BY Richard Tan
Despite the waves of modernisation, Malacca has retained its historical flavour through its preservation of ancient sites and buildings. Listed as a UNESCO World Heritage Site, the city has continued to attract tourists and travellers eager to explore the many emblems of the past.
Among the various trendy hotels, one upscale boutique guesthouse named Opposite Place stands out with its complementing concept.
Occupying a shophouse built in 1941, it was a restaurant prior to its current incarnation.
With only two highly stylised rooms available, the 450sq ft Opposite West Suite overlooks a bustling street outside, and the 350sq ft Opposite East Suite faces two charming inner courtyards.
Featuring a Bohemian style, the rooms boast chic furnishings, antiques, charming louvre windows, open-concept bathrooms, sleek black hardwood flooring and interesting artwork on the walls.
Cool modern-day facilities include WiFi access, flat screen TV, DVD player, a sound system with iPhone/iPod dock and Nespresso coffee machine.
Operating on a site leased from a trustee company, Opposite Place – opened in 2014 – is managed by proprietors David Chang and Lum Heng Soon (better known as Soon Lum).
They also own two other nearby hotels, 45Lekiu and The Stable.
In an interview with Chang, he reveals that Opposite Place was introduced due to the “great response to our earlier properties”.
Share your background in the hospitality industry.
I met my business partner Soon Lum when we worked together on television commercial shoots.
I was, and still am, a fashion stylist, and Soon an art director and set designer, who does interior design work for large property companies.
Prior to that, I managed L’otel, a hip 15-room boutique hotel in Darlinghurst, Sydney, for several years before moving back to Kuala Lumpur.
What inspired you to open Opposite Place?
Malacca as a UNESCO Heritage Site and our passion in restoring and preserving Malacca City’s old buildings led to the introduction of Opposite Place.
The hotel stands out for its old-world charm and modern-day comforts in a striking interior combining Victorian and Oriental influences.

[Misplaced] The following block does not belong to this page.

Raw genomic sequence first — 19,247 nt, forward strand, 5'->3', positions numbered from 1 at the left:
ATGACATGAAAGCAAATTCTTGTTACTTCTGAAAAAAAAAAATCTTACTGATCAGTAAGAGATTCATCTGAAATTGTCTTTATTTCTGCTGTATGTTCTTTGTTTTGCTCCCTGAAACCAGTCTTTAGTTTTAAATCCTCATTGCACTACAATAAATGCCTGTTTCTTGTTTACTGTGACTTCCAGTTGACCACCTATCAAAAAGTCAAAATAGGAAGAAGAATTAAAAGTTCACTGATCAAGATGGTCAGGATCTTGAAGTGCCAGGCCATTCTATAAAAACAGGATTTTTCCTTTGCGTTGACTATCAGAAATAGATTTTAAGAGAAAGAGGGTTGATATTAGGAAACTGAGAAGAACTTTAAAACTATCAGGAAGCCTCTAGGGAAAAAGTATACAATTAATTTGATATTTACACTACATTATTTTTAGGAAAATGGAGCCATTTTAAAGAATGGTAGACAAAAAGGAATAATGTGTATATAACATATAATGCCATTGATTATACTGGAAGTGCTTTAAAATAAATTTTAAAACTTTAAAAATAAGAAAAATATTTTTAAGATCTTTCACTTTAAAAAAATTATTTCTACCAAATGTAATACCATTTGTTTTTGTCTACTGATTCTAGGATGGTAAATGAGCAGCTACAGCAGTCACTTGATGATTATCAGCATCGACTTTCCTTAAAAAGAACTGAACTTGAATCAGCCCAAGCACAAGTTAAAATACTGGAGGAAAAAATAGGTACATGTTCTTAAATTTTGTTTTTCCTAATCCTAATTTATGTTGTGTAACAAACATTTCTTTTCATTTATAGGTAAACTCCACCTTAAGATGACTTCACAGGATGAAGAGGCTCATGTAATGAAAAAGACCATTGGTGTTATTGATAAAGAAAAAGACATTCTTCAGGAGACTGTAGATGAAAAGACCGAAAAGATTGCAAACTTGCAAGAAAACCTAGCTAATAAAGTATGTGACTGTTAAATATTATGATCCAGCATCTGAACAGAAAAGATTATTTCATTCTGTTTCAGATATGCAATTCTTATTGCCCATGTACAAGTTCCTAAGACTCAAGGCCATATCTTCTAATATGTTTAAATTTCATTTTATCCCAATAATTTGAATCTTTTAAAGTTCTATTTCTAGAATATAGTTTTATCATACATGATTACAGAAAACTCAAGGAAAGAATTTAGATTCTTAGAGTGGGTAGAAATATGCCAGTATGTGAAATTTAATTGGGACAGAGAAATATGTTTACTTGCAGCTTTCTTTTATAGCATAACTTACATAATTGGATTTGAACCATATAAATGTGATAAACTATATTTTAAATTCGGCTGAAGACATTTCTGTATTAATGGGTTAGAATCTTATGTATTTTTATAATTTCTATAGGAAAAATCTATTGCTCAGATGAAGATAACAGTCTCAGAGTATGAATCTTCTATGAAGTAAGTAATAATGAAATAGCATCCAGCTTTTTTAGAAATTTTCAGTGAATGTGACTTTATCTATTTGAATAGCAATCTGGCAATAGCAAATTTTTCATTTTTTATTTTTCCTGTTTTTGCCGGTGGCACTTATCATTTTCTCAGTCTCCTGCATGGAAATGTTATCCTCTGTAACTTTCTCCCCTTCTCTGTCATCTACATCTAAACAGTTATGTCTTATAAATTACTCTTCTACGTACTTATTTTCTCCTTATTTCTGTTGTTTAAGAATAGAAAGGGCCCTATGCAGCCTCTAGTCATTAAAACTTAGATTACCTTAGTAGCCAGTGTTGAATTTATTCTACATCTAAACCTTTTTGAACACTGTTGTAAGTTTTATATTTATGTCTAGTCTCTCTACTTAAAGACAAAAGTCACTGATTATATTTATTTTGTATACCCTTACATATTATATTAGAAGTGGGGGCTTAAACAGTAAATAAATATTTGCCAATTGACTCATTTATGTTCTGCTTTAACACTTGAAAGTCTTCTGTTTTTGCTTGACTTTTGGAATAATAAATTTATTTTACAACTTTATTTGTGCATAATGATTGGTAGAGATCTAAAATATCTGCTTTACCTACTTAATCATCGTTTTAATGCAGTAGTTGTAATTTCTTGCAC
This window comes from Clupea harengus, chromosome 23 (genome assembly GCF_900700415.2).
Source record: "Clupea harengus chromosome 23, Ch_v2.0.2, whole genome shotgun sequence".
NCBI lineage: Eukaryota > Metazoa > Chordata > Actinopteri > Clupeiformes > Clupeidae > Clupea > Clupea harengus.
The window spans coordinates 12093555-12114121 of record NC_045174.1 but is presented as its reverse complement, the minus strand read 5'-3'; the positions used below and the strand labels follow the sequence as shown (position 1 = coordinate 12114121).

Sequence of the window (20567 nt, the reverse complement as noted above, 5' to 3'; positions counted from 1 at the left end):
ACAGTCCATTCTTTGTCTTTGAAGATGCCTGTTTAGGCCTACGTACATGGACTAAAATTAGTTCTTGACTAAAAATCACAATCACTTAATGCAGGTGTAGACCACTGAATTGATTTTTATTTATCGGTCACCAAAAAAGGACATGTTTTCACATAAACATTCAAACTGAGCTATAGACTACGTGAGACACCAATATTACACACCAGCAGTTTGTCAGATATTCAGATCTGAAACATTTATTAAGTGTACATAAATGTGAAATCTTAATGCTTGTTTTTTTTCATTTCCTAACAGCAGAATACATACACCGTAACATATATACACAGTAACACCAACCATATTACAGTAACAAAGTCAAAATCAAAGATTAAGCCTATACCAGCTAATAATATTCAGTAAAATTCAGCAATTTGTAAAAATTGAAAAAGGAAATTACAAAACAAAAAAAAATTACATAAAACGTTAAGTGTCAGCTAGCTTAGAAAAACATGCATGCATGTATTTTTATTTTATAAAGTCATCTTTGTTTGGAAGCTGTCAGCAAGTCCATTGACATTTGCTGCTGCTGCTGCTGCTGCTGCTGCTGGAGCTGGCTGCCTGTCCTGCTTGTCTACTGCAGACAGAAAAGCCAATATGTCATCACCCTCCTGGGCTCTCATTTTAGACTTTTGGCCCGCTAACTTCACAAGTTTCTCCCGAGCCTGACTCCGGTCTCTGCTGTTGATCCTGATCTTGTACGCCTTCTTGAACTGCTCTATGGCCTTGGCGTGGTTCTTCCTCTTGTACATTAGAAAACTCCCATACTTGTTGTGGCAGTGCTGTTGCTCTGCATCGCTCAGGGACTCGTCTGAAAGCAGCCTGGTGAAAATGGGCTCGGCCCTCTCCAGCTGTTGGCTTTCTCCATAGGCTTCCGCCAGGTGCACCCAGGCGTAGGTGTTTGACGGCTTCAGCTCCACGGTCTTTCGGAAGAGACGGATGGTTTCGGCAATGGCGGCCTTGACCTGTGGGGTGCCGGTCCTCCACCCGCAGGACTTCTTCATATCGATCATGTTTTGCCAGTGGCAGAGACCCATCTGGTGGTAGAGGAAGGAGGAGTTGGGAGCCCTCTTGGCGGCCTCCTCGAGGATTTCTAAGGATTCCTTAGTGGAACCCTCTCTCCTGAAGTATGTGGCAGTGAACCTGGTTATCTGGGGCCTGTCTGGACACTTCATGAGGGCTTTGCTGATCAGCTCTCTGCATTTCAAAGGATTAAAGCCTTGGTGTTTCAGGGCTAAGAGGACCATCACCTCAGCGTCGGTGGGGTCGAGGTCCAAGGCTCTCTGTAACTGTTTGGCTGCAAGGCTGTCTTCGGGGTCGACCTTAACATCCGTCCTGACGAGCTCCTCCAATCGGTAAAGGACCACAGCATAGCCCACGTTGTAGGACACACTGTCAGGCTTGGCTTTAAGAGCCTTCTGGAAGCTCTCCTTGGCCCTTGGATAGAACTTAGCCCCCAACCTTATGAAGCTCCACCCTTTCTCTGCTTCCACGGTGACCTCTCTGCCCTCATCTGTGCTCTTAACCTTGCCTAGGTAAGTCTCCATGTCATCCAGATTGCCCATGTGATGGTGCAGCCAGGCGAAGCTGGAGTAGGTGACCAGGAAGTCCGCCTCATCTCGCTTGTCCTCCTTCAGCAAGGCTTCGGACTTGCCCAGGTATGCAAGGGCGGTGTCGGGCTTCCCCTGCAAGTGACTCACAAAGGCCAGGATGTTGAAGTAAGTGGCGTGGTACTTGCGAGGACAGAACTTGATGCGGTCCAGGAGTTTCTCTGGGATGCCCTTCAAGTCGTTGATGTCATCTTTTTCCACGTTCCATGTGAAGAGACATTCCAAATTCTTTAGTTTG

Would such a heritage hotel thrive if it were to open elsewhere in Malaysia?
The heritage hotel concept is doing very well in Penang. Several heritage hotels have also recently opened in Ipoh.
How much restoration was required when you took over the shophouse?
The edifice was not in a dilapidated condition, but not ideal enough to serve as a guesthouse.
It was haphazardly renovated according to the previous tenant’s requirements. Upon taking over the premises, we reworked the interior to suit our needs.
How much of the original structure has been maintained?
The original rooftop, wooden floorboards and wooden ceiling beams are maintained, but the front staircase was relocated to the back of the property.
The zinc roof extensions upstairs were torn down to open up two courtyards, to reflect the interior’s beauty.
In all, most of the structure’s original features were salvageable.
What are the shophouse’s alluring features?
You’ll marvel at the airy, spacious rooms, the double courtyards and the structure’s original woodwork and brickwork.
Was it easy for you to find qualified contractors to restore the building?
For Opposite Place, we engaged the same top-notch contractor who’d worked on our other properties. He’s well trained in restoring old buildings.
Did you refer to any material for the restoration?
It wasn’t difficult for us to source for various materials in Malacca. Many people here collect old building materials and our contractor knows most of them.
Any unique process utilised in the restoration?
Restoring the interior’s feature wall, where layers of plaster were chipped off to reveal the original brickwork, was the most time-consuming and tedious part of the process.
A lot of time was also spent stripping the paint off the edifice’s woodwork to restore its original look.
What are the new elements added to the shophouse?
Adding new bathrooms and toilets for the two rooms upstairs was particularly challenging. Originally there was only a bathroom downstairs.
It was also difficult installing new piping for the rooms upstairs and adding a new sewage tank.
Are the premises’ original furnishings or antiques retained for the hotel décor?
There’s none except for the original floorboards, beams and roof tiles. All the antiques and furnishings in Opposite Place are sourced from different places by me and Soon.
Opposite West Suite – unique for its haute bohemian style – features Murano chandelier, velvet drapes, clawed bathtub, artworks and collectables – overall, it looks eclectic yet cosy.
The more laidback Opposite East Suite has mismatched mid-century furnishings, complete with pop art and Chinese paintings on the walls.
How long did it take for the restoration to be completed?
It took 10 months to complete the restoration, and only a month to decorate the place as we had sourced most of the items beforehand.
What is the cost in restoring and maintaining the shophouse?
Some RM600,000. The old structure is rather fragile, so there’s always a little maintenance required here and there.
Regular pest control is also important especially for the wooden elements of the shophouse.
How does Opposite Place stand out when compared to other upscale hotels in Malacca City?
Opposite Place is unique for its discreet location and understated cool, with only a small inconspicuous signboard.
While its old-world charm appeals to sophisticated travellers, Opposite Place’s contemporary style and energy also impress young and stylish guests.
Opposite West Room goes for RM599-RM699 per night; Opposite East Room, RM499-RM599. For more info, call +6012-623 9459 or visit www.opposite-place.com